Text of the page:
Happy Labor Day! Regularly Scheduled Articles Will Resume on Tuesday, September 2.
November 15, 2013
Things the Hall of Fame is Not the Hall of, According to a Quick Search
At some point in the next six weeks, you’ll find yourself arguing about the Hall of Fame with someone whose mind is already made up. (That someone will, at that moment, be having the same experience.) You’ll have a vague sense that this kind of conversation historically hasn’t gone anywhere, and you’ll be tempted to walk away, but you’ll be damned if you’re going to get on the same page about anything with this Lee Smith-loving, Tim Raines-rejecting anti-intellectual, even agreeing to disagree. At this impasse, there’s only one way to win: by reminding them that it’s called the Hall of Fame, not the Hall of whatever crazy criterion they’re using to decide who deserves to get in.
It’s the perfect putdown. With one crushing sentence, you convey not only that your adversary is dead wrong about a particular player, but that they’ve misunderstood the entire enterprise, thereby shaming them into keep their (obviously flawed) opinion to themselves next time they’re tempted to weigh in on someone’s suitability for the Hall. Hell, how could they have an opinion? They don’t even know the name of the place.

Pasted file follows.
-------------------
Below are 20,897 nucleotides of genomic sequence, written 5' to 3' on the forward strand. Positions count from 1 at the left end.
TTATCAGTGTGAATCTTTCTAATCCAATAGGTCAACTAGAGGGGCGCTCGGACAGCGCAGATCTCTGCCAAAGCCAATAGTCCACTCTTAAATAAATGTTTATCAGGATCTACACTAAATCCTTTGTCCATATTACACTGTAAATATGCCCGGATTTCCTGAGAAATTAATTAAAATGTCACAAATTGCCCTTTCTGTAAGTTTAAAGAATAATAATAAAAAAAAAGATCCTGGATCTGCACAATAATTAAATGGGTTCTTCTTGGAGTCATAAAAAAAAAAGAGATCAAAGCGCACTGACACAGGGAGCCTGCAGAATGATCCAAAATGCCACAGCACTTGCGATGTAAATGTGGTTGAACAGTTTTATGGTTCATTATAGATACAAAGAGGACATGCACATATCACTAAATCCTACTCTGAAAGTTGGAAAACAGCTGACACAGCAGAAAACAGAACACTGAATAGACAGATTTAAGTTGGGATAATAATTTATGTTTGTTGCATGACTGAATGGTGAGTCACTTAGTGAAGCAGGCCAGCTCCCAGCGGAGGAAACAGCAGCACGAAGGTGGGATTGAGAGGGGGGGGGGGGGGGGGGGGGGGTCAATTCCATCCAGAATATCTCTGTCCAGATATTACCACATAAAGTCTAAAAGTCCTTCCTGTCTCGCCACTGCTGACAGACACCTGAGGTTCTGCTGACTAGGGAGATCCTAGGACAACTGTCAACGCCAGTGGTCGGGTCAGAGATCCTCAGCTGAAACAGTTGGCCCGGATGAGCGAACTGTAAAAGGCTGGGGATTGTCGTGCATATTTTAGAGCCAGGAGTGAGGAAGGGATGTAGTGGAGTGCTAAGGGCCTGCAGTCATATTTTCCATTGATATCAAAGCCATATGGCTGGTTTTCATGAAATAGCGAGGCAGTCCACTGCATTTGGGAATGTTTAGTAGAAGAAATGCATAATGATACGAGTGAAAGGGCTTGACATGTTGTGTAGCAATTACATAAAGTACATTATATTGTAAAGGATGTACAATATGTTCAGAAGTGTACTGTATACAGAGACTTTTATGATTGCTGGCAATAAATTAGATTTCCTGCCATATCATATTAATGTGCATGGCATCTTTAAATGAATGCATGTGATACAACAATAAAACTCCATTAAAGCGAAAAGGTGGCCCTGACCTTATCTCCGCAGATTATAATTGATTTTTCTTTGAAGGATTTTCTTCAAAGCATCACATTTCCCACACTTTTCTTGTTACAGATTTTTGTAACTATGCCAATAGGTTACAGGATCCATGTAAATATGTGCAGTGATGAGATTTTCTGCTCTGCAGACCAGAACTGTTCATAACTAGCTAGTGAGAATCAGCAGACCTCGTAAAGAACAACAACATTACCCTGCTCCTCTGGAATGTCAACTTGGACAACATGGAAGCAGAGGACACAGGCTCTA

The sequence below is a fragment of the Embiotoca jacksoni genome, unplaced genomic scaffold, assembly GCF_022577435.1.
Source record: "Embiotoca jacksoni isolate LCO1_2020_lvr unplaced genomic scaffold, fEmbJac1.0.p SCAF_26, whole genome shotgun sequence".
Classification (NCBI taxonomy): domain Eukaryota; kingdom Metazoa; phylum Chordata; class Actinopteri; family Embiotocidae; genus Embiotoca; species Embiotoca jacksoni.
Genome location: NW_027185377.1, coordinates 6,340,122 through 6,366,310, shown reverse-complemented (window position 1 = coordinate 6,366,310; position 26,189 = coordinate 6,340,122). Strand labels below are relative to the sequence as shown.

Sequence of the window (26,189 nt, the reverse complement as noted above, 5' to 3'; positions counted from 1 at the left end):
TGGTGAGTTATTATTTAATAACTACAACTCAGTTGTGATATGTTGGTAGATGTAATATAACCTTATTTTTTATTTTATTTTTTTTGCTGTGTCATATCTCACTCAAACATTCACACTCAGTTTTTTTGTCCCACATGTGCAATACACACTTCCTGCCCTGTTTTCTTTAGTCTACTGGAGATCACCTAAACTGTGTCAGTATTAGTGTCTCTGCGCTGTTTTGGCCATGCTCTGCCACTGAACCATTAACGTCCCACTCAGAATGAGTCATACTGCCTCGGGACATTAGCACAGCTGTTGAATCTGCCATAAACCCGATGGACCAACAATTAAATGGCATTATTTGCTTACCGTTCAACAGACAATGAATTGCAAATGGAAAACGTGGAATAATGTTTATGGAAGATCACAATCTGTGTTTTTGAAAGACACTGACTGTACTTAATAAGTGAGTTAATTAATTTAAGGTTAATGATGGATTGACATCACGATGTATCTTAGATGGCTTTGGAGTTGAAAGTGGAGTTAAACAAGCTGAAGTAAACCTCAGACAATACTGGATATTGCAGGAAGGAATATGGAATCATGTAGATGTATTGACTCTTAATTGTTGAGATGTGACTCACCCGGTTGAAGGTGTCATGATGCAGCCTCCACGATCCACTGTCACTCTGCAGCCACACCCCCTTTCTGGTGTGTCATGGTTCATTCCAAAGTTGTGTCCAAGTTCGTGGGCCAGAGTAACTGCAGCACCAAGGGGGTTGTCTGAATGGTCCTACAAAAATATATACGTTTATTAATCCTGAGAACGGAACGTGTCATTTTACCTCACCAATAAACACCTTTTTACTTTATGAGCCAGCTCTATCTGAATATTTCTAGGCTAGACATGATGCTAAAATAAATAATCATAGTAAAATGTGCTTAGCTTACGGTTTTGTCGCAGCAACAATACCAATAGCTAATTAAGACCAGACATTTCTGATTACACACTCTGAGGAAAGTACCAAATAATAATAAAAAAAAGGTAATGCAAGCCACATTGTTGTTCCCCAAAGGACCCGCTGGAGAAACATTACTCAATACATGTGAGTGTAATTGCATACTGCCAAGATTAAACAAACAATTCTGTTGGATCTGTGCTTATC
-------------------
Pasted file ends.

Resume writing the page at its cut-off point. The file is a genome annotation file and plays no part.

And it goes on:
There’s just one problem: because this rhetorical device is so devastating, you won’t be the first to have used it. In your eagerness to deliver the conversational kayo, you’ll be tempted to hit them with “…It’s not the Hall of Very Good.” Don’t do it. Others have been there before.
For a truly satisfying takedown, you need an original line. And a little preparation goes a long way if you want to drop the mic memorably.
The following is a comprehensive list, culled from the internet, of things that the Hall of Fame has already been established not to be. Feel free to bookmark or print it and carry it around as a reference during peak Hall of Fame debate periods.
It’s the Hall of Fame, not the…
As tempting as it would be to destroy your debate partner’s point with one of the above finishing moves, bringing an end to the argument and determining who’s a Hall of Famer once and for all, show some self-restraint. Take a look at the list (or better yet, commit it to memory), and think of something to say that isn’t already on there. If you’re out of fresh material, you may add a modifier. But whatever you do, don’t rest your case on a repeat.
Of course, by putting all the emphasis on the fact that it’s called the Hall of Fame, you’re inadvertently implying that notoriety should be the standard for induction. But don’t worry; by the time some bystander brings that up, you'll have been savoring your opponent's stunned silence for approximately [/checks tweet timestamps] two hours and 27 minutes.
— Carmelo Benz (@MeloSwag7) September 20, 2013